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Why does Japan strive for permanent UNSC member status?

Editor: Tong Xinxin 丨CCTV.com

02-03-2016 17:18 BJT

By Zhou Yongsheng, deputy director of Japan Research Center of China Foreign Affairs University

On January 25, the Ministry of Foreign Affairs of Japan (MOFA) set up a Strategy Headquarters to promote reform of the United Nations Security Council (UNSC). 

Negotiations on UN reform will start from February. The Headquarters comprise Japan’s Foreign Minister Fumio Kishida and 20 high-ranking officials, in efforts to realize Tokyo’s long-cherished dream of becoming a "permanent member" of the UNSC.

Yet, why does Japan fight so vigorously for the seat, despite many member states opposing them?  In 2005, when the UN celebrated its 60th anniversary, Tokyo pushed for UN reform in order to become a UNSC permanent member. 

Nevertheless, Japan’s bid, along with its so-called “Four Nation Bill,” had collapsed. Consequently, Japan announced plans to reduce its foreign aid to the UN.  It has since dropped to fifth place from the top position as a UN donor.  Japan's influence had also experienced a sharp decline.

After Japanese Prime Minister Shinzo Abe took office, he sought to revitalize the nation’s international image and boost its standing in international relations. Tokyo wants to be a UNSC permanent member and Abe had increased foreign aid to make that happen. 

However, international relations did not change much. Many countries still opposed Japan's “permanent membership” entry. But, why does Tokyo still strive for it?

In Japanese culture, cowardice is considered a shame, surrendering without a fight is unforgivable. Even the Japanese know it won’t be an easy fight, but they feel compelled to continue on. 

And when forced to surrender, it is logical and acceptable. Therefore, Tokyo feels honor-bound to keep asking for permanent member status.  By seeking “permanent membership,” Japan wants to be perceived as a major power to promote a domestic constitutional amendment. 

To become a permanent member of the Security Council would represent a major symbol of world powers. Abe’s “positive pacifism” calls for “military contributions” to deliver world peace and security.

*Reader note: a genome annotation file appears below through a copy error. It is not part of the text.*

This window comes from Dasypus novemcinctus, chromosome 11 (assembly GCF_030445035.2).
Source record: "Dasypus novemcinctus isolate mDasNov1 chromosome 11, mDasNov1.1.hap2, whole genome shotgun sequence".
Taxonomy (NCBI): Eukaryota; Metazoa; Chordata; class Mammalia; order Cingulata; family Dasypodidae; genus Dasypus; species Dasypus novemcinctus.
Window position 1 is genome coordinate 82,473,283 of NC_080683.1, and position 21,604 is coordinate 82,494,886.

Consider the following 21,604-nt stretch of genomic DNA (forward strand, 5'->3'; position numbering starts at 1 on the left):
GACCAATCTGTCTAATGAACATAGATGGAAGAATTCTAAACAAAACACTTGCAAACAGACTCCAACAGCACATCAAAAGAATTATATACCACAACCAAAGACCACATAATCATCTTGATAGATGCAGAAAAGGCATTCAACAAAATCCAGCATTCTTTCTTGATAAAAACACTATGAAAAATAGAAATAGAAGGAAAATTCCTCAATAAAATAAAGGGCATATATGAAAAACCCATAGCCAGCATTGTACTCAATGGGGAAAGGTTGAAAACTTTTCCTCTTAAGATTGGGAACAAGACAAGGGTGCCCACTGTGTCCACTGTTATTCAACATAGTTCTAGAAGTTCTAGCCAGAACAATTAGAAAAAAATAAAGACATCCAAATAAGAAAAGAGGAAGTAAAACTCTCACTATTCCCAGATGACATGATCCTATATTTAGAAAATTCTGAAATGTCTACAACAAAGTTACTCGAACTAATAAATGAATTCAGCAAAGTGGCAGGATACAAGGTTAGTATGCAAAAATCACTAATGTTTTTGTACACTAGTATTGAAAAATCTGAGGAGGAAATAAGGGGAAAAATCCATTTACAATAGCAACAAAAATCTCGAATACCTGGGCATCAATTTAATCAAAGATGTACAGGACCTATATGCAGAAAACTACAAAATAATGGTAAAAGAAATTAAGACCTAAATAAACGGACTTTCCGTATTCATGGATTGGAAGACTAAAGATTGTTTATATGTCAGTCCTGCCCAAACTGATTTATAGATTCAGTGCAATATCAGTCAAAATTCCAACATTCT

Abe believes that the Article IX requirements of the “Pacifist Constitution” have curtailed Japan’s use of military force. 

Abe wants to amend Japan’s Pacifist Constitution. If the trial failed, Abe can blame the “Pacifist Constitution,” and persuade the public to accept his changes.

Seeking to become a “permanent member” is a lofty idea to unite Japanese voters and distract them from concerns over domestic economic difficulties. 

Abe is inspiring national morale, which has been slacking over the past two decades.  He is hoping to maintain high levels of support for his government.

Tokyo is creating an atmosphere to expand its international prestige and lay a foundation for Japan to become a permanent member of the UN Security Council. 

Abe knows the prospects for “permanent membership” are slim, but he is taking every opportunity to expand its impact in political, security, economic, cultural and other fields for Japan’s major power dream.

MOFA’s Strategy Headquarters had endorsed, “winning support of African countries” as an objective.  In the UN, there are 52 African member states, which have a huge impact.  Tokyo can gain more power to counter China’s influence in Africa. 

Currently, right-wing forces in Japan's Government have aroused worry among the international community. 

Tokyo continues to deny its military aggression history, which places the nation on the wrong path with the international community. Accordingly, its wishes to become a “permanent member” of the UNSC are just in vain. 


( The opinions expressed here do not necessarily reflect the opinions of Panview or CCTV.com. )



Panview offers a new window of understanding the world as well as China through the views, opinions, and analysis of experts. We also welcome outside submissions, so feel free to send in your own editorials to "globalopinion@vip.cntv.cn" for consideration.

Panview offers an alternative angle on China and the rest of the world through the analyses and opinions of experts. We also welcome outside submissions, so feel free to send in your own editorials to "globalopinion@vip.cntv.cn" for consideration.


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